In my line of work sometimes it gets difficult explaining certain aspects of why we do what we do when making alcohol. One of these involves carbon, and more specifically, just how does it work. So I thought it was about time to clear up the confusion and get the story straight. The following is more a of a scientific explanation of just how carbon works, but hopefully it will give you better idea of exactly why we carbon filter.
First thing, some substances have the ability to attract and hang on to certain molecules by electrostatic attraction. Forget all the buzz words like Van der Waals forces and London forces (if you’ve ever read into how carbon works you may have come across these terms before). They all come down to essentially the same thing as a charged comb attracting a bit of paper, the only difference being the distance the attraction works over. Carbon is particularly good at this attraction thing which might explain why diamonds attract so many bits of fluff (diamonds are packed with dense carbon particles)
The other thing about carbon is that it can be prepared so that its structure resembles a sponge, with millions of tiny passages and holes in it (usually by a process of special aeration). This preparation is loosely called “activation”. These passages and holes can control what molecules get deep inside the carbon, and which cannot…..a purely physical matter of size. It is this physical structure that primarily that primarily governs wether a particular ‘activated’ carbon can be used to ‘target’ molecules of a particular range of sizes. If you are making a respirator, then you will want to know all about that, as some respirator cartridges are best for one range of gases, but not others. In our case, we need not be as fussy as all we are dealing with are very small molecules of water and relatively huge hydrocarbon molecules….the alcohols etc. The water can penetrate all the way into average activated carbon, but the large hydrocarbons can only penetrate by various amounts, according to how big they are. Just a simple sieve thing.
The other thing about a sponge structure is that it presents a huge surface area for molecules to stick to (the use of special manufacturing techniques results in highly porous charcoals that have surface areas of 300-2,000 square metres per gram….per gram!!!!)
So ‘activating’ carbon not only greatly increases its ability to deal with the quantity by having a huge surface area, but also offers a degree of selectivity by physically controlling access to this surface area.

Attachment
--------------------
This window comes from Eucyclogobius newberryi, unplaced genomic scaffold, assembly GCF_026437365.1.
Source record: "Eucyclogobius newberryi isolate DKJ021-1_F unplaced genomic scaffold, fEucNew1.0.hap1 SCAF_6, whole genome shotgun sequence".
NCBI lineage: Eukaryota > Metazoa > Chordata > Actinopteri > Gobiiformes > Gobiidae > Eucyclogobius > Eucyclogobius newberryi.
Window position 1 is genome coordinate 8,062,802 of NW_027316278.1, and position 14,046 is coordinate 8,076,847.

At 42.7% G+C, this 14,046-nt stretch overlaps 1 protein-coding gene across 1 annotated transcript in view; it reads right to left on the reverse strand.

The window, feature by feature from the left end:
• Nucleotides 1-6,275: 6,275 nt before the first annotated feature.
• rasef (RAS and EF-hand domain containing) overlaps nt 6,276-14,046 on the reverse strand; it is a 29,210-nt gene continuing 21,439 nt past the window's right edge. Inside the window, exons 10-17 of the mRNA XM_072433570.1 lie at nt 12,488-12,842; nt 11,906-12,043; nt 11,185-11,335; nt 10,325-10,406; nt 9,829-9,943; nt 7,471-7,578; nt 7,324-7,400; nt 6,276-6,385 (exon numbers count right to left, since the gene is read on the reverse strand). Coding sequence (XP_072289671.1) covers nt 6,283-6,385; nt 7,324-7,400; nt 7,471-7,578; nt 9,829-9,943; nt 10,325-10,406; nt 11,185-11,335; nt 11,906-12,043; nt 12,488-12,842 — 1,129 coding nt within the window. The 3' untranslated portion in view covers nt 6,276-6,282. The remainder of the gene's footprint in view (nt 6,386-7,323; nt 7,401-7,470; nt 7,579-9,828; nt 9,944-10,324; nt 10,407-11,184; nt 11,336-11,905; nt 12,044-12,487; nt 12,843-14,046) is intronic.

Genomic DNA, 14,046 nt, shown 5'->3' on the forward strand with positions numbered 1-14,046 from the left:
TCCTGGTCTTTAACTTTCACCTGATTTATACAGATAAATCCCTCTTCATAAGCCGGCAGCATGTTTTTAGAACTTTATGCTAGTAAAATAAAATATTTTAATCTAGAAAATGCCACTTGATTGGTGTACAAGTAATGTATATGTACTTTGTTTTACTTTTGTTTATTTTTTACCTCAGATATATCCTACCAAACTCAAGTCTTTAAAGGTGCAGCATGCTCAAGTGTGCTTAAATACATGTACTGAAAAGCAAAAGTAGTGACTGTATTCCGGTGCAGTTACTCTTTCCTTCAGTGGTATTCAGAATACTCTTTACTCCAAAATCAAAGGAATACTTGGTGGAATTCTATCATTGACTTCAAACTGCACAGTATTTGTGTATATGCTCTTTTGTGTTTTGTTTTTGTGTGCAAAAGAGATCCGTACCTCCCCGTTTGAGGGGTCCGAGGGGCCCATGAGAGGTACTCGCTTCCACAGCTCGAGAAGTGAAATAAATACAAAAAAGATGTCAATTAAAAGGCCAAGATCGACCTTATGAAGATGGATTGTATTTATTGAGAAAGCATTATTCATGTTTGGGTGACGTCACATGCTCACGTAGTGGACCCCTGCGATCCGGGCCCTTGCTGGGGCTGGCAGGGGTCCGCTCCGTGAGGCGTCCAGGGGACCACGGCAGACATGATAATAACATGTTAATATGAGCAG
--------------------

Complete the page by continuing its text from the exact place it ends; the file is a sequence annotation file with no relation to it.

The question of which hydro carbons are attracted strongly to the carbon surfaces they encounter, and those which are attracted weakly, can get a bit complicated. It is not simply a matter of size. Some hydrocarbon molecules, which alone would be attracted weakly, can form a loose association with water and then be strongly attracted to carbon. Water has a boomerang shape, with the two hydrogen atoms at the tips of the boomerang and the oxygen atom in the middle. This positive charge on the oxygen side (egghead/cocktail party term #1: it’s bi-polar). This enables water molecules to stick to parts of some hydrocarbons and give them a bunch of electrostatic anchors to hang onto a carbon surface.
Bottom line is that if a big hydrocarbon molecule can get to a carbon surface, and it is ‘sticky’ enough, then the carbon will onto it (egghead/cocktail party term #2: it absorbs the hydrocarbon molecule).
Bottom line to bottom line… it won’t necessarily stay stuck! Other molecules can come charging in and knock the molecule off the carbon surface it was stuck to (egghead/cocktail party term #3 adsorption is subject to dynamic equilibrium).
Absorption is primarily an electrostatic thing, so it follows that it is desirable to have some charge imbalance on the molecule you won’t to be held strongly. Yes, water is absorbed onto carbon, but you may recall that I said that absorption is also a dynamic equilibrium thing. Water molecules are tiny compared with hydrocarbon molecules, and their mass pales to insignificance when you add up the mass of all atoms in a large hydrocarbon molecule. Think of a large passenger liner coming into to dock and berthing. If any small boats are tied up at the quayside, what do you think their chances are of staying where they are when that massive liner comes bearing down on them? In a sumo wrestling match, the biggest guy usually wins!
Note: Alcohol is made up of hydrocarbons, the fusel oils and volatiles, which make up the ‘bad stuff’ spectrum and are what we are attempting to filter out, are made up of a different type of hydrocarbon, that is more attracted to carbon and slightly larger molecule the normal hydrocarbons.
In summary what have we learnt. Activated carbon is a type of treated carbon, which creates millions of passage ways to trap large hydrocarbon molecules (alcohol and in particular ethanol, which is what we produce when we make our own spirits, is made up of hydrocarbons) and let smaller particles through.
So if the fusel oils and volatiles are made up of bigger, and more attracted particles, so in turn more of them will stick to the carbon, and eventually they will knock most other particles off the carbon, resulting in the ‘bad stuff’ sticking, and the good stuff flowing through.
I hope this has somewhat helped you in understanding just how carbon has helped..